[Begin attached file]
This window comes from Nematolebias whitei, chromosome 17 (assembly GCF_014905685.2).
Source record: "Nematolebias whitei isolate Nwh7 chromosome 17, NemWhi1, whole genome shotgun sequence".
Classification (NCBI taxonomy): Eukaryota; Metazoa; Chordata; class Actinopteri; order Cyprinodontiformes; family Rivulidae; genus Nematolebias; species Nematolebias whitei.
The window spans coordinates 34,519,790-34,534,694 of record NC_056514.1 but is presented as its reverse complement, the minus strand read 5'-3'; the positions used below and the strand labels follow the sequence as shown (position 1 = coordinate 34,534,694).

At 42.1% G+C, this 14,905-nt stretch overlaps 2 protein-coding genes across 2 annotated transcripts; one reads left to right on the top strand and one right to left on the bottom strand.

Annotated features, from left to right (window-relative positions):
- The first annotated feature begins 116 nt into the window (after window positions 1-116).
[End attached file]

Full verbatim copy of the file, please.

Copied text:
This window comes from Nematolebias whitei, chromosome 17 (assembly GCF_014905685.2).
Source record: "Nematolebias whitei isolate Nwh7 chromosome 17, NemWhi1, whole genome shotgun sequence".
Classification (NCBI taxonomy): Eukaryota; Metazoa; Chordata; class Actinopteri; order Cyprinodontiformes; family Rivulidae; genus Nematolebias; species Nematolebias whitei.
The window spans coordinates 34,519,790-34,534,694 of record NC_056514.1 but is presented as its reverse complement, the minus strand read 5'-3'; the positions used below and the strand labels follow the sequence as shown (position 1 = coordinate 34,534,694).

At 42.1% G+C, this 14,905-nt stretch overlaps 2 protein-coding genes across 2 annotated transcripts; one reads left to right on the top strand and one right to left on the bottom strand.

Annotated features, from left to right (window-relative positions):
- The first annotated feature begins 116 nt into the window (after window positions 1-116).